• Labs: In addition to short tangible experiments, students in SCALE-UP classes can also do longer experimental lab work that requires a formal report. Labs allow a focus not just on conceptual understanding but also on hypothesis generation, student design of data collection, and uncertainty considerations Example lab (capacitors)
  • Real World Problems: Problems like the University of Minnesota context-rich problems or the University of Maryland thinking problems are good ways to "give students challenging, realistic situations that are best analyzed by working in groups and following a problem-solving protocol" Example real world problems 
  • 3-way activities: Each group at a table does a different type of activity on the same topic (useful for saving money/space on equipment - you only need one set of equipment for every 9 students, and while some students use equipment that takes up a lot of table space, other students can work on a laptop). Example 3-way activity (fancart)
  • Homework: Homework in SCALE-UP should be used to cover the basics that you would normally address in a lecture so that students are fully prepared to participate in group work during class. This can be achieved through assigning reading with reading quizzes and a few straightforward problems before the class on a topic. Homework can also be used to assign more challenging follow-up problems after class. You can reduce grading through online homework systems and/or a "homework lottery" where you roll a die to decide which table's homework you will grade.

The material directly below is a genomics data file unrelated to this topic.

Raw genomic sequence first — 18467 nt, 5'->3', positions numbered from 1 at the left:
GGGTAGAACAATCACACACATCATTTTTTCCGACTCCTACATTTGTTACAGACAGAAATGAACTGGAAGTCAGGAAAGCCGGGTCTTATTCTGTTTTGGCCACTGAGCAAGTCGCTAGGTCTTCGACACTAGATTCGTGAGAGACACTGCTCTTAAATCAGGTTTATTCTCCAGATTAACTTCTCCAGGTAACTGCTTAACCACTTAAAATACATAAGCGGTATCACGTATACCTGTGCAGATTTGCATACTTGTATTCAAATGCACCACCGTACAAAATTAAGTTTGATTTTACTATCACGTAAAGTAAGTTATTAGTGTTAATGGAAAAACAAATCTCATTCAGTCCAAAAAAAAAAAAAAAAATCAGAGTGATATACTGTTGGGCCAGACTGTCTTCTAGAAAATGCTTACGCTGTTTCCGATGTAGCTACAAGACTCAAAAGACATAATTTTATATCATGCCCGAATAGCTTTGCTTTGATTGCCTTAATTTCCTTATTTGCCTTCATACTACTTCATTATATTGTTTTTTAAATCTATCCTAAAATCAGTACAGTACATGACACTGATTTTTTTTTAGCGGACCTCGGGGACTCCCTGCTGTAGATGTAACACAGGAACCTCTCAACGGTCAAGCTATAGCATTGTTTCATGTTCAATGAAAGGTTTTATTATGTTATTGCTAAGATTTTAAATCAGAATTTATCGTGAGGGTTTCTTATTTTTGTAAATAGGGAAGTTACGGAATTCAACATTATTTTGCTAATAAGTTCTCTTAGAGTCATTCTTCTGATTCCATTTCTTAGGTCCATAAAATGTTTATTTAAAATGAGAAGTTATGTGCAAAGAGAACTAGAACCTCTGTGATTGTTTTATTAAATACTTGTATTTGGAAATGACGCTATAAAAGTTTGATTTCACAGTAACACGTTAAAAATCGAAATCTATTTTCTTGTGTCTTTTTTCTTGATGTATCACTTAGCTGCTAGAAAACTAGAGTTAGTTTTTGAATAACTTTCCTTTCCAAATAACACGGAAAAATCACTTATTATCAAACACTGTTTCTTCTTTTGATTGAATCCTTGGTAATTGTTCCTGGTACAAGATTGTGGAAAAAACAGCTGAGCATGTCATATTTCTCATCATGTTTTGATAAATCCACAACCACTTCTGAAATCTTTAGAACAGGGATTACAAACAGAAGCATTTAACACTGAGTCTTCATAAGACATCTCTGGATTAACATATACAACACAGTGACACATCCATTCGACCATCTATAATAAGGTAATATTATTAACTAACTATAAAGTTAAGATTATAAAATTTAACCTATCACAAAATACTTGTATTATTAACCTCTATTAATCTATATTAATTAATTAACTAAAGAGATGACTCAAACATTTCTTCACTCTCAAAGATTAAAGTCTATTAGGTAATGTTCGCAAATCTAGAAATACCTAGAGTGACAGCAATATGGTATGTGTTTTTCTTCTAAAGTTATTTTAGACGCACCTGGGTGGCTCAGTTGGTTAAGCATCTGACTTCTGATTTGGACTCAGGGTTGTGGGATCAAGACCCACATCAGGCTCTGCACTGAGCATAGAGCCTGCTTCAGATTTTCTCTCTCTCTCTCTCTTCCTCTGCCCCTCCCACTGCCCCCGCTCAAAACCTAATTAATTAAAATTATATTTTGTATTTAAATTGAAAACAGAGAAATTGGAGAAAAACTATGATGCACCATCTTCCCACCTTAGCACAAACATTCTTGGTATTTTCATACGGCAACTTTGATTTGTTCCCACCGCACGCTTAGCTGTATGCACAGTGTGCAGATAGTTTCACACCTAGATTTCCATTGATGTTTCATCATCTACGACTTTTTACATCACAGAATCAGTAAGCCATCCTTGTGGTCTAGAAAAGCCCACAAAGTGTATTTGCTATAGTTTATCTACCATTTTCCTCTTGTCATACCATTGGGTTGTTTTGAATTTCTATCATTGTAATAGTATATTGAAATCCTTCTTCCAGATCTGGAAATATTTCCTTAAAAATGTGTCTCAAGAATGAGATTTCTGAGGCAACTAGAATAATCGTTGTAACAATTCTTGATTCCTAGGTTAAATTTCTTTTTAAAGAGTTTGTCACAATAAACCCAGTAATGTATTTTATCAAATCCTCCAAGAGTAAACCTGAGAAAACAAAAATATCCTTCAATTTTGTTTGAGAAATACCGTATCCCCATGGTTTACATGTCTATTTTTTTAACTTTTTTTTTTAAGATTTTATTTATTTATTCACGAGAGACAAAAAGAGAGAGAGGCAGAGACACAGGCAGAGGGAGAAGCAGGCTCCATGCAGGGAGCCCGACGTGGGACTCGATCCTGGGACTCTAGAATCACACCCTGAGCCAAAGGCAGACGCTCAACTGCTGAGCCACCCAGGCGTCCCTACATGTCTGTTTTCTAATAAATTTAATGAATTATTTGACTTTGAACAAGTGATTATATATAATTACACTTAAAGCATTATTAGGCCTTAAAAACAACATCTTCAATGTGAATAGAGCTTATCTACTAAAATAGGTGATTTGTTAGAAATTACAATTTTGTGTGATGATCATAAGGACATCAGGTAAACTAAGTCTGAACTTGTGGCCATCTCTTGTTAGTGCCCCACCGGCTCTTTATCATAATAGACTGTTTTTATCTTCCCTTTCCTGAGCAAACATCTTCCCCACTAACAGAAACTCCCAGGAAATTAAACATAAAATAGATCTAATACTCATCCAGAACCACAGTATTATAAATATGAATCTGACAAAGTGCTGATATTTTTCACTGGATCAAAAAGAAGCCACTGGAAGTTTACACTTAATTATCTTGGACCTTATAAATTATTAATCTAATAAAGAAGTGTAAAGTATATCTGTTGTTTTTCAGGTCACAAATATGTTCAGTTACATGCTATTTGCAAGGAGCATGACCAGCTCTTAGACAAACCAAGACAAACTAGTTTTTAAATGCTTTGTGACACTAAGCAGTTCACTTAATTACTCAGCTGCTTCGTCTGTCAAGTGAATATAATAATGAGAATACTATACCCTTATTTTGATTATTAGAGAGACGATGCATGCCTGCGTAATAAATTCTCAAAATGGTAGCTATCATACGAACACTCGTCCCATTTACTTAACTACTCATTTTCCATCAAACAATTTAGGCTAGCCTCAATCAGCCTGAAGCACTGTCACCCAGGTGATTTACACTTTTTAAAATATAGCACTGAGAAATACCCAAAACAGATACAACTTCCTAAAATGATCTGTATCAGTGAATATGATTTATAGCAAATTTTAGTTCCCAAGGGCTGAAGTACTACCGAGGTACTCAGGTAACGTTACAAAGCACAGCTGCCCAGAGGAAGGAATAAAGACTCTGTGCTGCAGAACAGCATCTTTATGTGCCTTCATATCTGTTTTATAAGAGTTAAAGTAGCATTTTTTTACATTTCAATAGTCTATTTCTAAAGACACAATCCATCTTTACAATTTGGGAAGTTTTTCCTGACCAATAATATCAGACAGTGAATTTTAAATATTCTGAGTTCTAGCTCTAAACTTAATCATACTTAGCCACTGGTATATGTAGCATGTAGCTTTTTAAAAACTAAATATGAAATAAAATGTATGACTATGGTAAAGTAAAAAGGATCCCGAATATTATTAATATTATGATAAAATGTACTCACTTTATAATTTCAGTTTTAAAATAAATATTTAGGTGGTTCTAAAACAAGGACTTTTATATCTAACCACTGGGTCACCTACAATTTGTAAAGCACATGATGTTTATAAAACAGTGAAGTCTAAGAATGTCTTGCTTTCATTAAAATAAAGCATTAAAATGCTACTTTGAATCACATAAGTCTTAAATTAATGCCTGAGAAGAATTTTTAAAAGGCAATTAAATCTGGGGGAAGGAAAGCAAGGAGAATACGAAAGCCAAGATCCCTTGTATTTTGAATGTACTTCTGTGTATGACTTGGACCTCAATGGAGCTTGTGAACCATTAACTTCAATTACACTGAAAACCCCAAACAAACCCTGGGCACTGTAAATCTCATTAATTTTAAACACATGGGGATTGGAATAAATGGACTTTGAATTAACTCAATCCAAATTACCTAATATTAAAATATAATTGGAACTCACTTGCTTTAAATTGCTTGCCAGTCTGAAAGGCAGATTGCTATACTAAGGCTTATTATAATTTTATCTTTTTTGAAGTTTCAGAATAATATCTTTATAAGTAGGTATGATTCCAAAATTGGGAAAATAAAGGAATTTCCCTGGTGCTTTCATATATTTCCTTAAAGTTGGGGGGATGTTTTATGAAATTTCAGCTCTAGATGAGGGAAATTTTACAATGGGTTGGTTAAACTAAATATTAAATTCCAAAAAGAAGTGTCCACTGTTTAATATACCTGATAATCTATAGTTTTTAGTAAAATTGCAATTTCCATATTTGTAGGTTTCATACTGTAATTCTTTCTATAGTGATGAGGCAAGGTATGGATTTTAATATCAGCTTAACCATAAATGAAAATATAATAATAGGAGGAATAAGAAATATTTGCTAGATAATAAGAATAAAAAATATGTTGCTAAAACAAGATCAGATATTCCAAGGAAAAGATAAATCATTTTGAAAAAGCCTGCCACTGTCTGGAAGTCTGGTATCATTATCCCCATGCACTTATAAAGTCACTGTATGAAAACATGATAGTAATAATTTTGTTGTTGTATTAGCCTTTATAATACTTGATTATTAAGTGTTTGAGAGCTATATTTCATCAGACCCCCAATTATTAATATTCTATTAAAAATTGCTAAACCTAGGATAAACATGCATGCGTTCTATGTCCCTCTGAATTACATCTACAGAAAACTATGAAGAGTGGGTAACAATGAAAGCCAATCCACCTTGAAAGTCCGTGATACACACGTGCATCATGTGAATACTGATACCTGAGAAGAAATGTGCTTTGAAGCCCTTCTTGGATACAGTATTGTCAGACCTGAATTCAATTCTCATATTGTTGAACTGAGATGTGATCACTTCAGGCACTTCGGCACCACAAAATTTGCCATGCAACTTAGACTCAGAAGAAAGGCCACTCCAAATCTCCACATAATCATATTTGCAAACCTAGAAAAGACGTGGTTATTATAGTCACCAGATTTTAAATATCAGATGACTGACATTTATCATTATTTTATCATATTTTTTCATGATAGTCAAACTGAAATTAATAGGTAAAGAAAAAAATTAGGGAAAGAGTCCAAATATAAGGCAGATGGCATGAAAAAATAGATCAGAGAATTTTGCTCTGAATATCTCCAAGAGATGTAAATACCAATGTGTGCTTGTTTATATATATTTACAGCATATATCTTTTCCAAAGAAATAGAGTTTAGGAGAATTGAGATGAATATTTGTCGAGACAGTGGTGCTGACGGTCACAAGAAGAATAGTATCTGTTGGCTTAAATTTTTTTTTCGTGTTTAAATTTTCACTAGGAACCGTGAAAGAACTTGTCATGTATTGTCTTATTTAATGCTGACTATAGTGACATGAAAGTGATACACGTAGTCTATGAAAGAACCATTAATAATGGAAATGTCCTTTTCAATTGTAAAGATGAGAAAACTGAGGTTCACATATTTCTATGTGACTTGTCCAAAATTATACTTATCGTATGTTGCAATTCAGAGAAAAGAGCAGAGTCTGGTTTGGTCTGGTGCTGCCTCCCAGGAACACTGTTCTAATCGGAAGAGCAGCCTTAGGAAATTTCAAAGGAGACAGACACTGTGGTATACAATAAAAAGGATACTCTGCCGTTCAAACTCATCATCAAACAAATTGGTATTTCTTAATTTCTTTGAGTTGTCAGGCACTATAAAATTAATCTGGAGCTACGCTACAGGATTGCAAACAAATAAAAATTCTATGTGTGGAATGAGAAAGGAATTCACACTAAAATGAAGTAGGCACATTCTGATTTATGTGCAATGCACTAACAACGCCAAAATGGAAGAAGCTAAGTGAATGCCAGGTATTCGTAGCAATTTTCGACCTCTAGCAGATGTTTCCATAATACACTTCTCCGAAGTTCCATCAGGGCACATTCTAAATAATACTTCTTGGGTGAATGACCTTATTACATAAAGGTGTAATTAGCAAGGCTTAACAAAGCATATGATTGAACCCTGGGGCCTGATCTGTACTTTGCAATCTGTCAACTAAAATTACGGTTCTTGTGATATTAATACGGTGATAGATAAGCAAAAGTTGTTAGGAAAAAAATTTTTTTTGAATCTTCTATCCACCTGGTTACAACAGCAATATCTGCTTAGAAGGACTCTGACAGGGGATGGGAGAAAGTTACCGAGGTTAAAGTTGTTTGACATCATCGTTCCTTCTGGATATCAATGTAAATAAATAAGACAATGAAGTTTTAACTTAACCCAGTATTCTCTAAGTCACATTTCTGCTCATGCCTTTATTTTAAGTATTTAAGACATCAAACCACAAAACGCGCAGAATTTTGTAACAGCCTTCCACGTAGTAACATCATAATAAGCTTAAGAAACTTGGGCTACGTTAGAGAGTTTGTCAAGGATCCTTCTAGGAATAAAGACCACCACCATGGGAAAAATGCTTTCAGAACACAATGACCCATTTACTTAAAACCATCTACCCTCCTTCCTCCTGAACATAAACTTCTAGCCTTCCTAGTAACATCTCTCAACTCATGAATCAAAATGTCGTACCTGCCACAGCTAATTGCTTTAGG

Members-only SCALE-UP site:

Contact Robert J. Beichner for more information or to become a member. He will need to verify that you are a legitimate faculty member, so be sure to include a web link or other means of verification in your e-mail.

You can download teaching materials for SCALE-UP classes from NC State from the members-only SCALE-UP site, including:

  • Intro mechanics with Matter and Interactions
  • Intro E&M with Matter and Interactions
  • Modern Physics
  • Intro mechanics with traditional content coverage
  • Intro E&M with traditional content coverage

Other sources of SCALE-UP teaching materials:

Find more example SCALE-UP activities in the following journal articles:

Find many more research-based activities that you can use in SCALE-UP classrooms in our Expert Recommendation on finding activities for small group discussions.


Silver Validation
This is the second highest level of research validation, corresponding to:
  • at least 1 of the "based on" categories
  • at least 2 of the "demonstrated to improve" categories
  • at least 4 of the "studied using" categories
(Categories shown below)

Research Validation Summary

Based on Research Into:

  • theories of how students learn
  • student ideas about specific topics

Demonstrated to Improve:

  • conceptual understanding
  • problem-solving skills
  • lab skills
  • beliefs and attitudes
  • attendance
  • retention of students
  • success of underrepresented groups
  • performance in subsequent classes

Studied using:

  • cycle of research and redevelopment
  • student interviews
  • classroom observations
  • analysis of written work
  • research at multiple institutions
  • research by multiple groups
  • peer-reviewed publication


Compatible Methods

Peer Instruction PhET Interactive Simulations Tutorials in Introductory Physics +51 more...